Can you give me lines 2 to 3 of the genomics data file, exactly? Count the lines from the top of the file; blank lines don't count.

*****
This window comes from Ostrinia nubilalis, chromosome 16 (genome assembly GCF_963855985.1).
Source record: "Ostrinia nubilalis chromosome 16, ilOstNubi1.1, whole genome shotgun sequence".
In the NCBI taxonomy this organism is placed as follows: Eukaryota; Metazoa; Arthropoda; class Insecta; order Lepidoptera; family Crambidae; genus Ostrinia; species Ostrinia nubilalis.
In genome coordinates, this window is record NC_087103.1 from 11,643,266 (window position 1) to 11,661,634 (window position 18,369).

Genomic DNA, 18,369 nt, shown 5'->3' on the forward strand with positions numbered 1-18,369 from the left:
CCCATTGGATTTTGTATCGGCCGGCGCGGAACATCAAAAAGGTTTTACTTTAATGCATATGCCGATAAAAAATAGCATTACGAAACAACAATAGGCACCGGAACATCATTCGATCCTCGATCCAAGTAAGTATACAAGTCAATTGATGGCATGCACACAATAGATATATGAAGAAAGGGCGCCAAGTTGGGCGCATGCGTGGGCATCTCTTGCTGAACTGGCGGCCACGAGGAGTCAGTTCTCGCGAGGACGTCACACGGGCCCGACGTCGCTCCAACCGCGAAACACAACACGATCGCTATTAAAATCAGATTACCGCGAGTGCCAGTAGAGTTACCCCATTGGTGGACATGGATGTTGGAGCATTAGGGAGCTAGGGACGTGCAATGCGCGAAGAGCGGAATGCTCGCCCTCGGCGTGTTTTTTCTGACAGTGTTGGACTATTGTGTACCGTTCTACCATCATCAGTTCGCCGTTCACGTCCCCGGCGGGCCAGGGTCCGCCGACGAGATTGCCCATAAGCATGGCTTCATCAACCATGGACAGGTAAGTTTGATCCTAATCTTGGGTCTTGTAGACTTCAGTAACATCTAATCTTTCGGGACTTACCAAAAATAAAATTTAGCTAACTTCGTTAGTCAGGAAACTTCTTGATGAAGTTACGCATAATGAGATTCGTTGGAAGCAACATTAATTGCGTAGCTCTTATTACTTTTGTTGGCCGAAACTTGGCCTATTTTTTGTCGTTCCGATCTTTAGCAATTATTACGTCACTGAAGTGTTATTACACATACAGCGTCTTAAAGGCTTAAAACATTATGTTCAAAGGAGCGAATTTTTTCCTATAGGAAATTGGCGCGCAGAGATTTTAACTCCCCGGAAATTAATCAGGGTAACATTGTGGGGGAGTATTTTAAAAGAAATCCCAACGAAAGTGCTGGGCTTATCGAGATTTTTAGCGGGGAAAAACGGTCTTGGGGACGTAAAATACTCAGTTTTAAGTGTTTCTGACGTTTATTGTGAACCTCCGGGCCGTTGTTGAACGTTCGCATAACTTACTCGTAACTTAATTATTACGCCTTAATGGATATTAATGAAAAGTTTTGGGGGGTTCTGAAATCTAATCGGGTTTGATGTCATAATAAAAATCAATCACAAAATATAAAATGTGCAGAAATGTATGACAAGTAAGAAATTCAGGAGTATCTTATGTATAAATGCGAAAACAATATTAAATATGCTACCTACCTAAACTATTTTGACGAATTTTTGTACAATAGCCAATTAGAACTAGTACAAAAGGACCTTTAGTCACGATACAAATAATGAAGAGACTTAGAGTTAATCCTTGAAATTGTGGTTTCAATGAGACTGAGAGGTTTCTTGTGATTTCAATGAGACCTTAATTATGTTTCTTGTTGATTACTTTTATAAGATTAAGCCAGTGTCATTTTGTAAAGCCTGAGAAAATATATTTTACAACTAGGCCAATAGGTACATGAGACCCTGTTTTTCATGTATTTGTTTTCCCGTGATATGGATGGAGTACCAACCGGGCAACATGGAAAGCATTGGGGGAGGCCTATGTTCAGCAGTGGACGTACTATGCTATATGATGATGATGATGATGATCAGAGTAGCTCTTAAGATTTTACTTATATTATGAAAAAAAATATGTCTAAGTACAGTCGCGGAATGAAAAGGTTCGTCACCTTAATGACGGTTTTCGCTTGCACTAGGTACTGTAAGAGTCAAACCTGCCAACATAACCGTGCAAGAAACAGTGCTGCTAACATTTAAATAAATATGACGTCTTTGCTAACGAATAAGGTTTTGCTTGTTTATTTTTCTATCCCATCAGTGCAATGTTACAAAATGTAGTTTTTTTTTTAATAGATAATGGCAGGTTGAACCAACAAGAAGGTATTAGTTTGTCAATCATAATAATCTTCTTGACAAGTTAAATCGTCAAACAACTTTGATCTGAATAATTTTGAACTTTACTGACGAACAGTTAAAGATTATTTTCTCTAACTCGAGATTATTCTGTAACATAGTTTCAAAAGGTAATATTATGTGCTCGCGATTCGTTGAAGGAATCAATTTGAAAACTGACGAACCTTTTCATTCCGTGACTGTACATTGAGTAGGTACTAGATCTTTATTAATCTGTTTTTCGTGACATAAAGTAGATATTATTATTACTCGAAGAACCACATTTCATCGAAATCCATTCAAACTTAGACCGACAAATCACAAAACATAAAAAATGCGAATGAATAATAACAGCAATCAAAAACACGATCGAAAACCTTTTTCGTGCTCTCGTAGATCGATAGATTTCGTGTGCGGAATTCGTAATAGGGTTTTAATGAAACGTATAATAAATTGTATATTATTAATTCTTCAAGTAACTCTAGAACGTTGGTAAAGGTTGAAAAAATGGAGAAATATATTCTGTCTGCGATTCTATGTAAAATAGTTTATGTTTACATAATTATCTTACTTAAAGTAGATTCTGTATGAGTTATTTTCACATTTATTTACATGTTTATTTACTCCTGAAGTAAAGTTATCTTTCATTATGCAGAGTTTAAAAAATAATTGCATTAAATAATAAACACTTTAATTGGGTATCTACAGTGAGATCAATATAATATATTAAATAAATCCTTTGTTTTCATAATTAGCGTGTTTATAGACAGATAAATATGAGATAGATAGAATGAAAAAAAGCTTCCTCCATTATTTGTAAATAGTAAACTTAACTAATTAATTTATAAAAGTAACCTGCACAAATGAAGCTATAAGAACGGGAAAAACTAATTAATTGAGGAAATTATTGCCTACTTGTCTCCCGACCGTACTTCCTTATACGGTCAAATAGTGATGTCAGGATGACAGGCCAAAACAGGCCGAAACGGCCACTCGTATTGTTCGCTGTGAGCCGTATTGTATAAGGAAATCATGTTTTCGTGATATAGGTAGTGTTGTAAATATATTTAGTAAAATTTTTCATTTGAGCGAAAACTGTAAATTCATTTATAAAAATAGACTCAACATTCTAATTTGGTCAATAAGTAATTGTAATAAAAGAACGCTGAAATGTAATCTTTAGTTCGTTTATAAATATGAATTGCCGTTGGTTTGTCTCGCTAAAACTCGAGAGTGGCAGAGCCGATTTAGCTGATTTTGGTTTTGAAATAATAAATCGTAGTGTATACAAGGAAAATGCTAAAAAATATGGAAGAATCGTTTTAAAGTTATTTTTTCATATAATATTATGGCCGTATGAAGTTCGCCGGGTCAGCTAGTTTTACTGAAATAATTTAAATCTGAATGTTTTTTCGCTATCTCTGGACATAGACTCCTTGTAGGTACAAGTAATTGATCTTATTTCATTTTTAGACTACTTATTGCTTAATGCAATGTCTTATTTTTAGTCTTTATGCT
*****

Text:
Source record: "Ostrinia nubilalis chromosome 16, ilOstNubi1.1, whole genome shotgun sequence".
In the NCBI taxonomy this organism is placed as follows: Eukaryota; Metazoa; Arthropoda; class Insecta; order Lepidoptera; family Crambidae; genus Ostrinia; species Ostrinia nubilalis.